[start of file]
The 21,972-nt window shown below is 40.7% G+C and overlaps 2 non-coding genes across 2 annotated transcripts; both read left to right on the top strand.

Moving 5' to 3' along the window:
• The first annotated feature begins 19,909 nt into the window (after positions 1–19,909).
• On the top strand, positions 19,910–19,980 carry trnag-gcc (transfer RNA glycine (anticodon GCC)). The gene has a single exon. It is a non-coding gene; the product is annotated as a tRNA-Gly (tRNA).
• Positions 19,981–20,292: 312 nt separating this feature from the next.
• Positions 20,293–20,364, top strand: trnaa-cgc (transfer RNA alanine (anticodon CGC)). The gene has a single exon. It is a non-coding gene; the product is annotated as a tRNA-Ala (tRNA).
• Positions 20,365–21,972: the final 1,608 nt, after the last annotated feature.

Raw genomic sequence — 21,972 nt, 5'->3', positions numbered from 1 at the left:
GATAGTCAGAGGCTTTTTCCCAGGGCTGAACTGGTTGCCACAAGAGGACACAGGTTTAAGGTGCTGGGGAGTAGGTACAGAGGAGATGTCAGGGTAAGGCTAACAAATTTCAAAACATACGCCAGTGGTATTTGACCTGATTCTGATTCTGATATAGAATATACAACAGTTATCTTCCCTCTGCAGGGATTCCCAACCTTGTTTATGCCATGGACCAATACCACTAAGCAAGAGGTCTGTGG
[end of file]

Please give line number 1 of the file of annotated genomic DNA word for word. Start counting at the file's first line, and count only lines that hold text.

The 21,972-nt window shown below is 40.7% G+C and overlaps 2 non-coding genes across 2 annotated transcripts; both read left to right on the top strand.